I found the array of options available to me daunting, there was Fender Jaguar ( cherry red ) that was £400 delivered from Falkirk, or one for £380 but was pickup only from Birmingham. I’d have to go on the train. Once I was watching ten guitars, the matrix of possibilities fried my mind.

The Problem Of The Illusive Bargain

Ebay is a pain because sellers know the real value of things. I wanted to find a U.S made classic for £100 at a boot sale. That was not going to happen was it.

The Problem Of There Being No Limit

There is always a more expensive guitar you can buy. Always. Always. And even then you can start tinkering with it.

The Problem With Music Shops And Being Shit On Guitar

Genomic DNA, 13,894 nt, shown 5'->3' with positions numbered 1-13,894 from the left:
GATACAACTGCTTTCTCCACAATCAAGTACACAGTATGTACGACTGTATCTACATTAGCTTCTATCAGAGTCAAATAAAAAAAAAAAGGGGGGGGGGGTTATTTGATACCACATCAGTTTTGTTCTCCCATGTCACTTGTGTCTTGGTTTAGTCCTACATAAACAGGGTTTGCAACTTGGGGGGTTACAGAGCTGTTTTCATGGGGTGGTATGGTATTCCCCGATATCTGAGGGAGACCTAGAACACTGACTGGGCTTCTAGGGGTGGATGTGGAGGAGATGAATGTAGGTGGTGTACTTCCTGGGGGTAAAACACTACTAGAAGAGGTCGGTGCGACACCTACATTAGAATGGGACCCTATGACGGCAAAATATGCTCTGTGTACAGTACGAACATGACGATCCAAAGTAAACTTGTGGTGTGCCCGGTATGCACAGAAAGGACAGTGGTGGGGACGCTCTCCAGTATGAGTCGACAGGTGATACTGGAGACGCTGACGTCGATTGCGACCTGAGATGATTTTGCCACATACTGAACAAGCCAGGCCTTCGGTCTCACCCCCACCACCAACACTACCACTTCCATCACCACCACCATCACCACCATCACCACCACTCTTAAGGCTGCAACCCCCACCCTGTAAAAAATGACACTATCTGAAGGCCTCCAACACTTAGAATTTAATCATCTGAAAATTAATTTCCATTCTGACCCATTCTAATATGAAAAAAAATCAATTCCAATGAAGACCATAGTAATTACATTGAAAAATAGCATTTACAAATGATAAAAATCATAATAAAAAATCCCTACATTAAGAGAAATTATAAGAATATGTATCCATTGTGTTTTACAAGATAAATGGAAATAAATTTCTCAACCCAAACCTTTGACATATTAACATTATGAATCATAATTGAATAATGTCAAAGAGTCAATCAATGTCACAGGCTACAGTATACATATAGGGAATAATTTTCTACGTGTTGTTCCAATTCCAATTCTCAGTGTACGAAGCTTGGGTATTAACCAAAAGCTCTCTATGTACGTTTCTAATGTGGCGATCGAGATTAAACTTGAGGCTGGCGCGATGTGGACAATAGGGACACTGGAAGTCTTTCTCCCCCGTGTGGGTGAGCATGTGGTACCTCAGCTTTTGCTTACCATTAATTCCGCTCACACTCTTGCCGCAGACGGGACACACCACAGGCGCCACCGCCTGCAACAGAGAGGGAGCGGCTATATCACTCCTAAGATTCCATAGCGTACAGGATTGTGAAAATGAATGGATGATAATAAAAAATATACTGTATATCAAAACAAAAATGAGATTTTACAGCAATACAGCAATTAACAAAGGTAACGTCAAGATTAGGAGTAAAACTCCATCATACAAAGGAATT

To say I can’t play is maybe over-doing it, but I definitely can’t play solos, or in public. Going into a music shop and cranking up a guitar and thrashing an E chord is waaaaaay too embarrassing.

But I did it. I went to three guitar shops and played lots of guitars.

 The Problem With The Guitars Themselves

Squier Telecaster for about £100 played better than a £600 Telecaster. Can you believe that? The £600 one simply had been poorly set up and had string buzz.

Les Pauls are indeed ace but somehow, despite the Sex Pistols and Ziggy Stardust, don’t move me. And Flying Vs are a pain to play sitting down – they slip off your knee.

The Gretch was quite nice. The SG was undeniably beautifully adequate. The Epiphone was akin to being a recent Skoda owner after Volkswagon took them over.

I tried a Jaguar and was really surprised. I loved it. I decided I needed a whammy bar and hoped I wouldn’t regret not having humbuckers.

The Problem With Having Made The Wrong Decision In The Future

The problem with finding out about guitars was that it was stopping me buying a guitar. How crazy is that? Having tried the Jaguar I went to the pub to read about it in the hope of discovering that I hadn’t bought a complete turkey.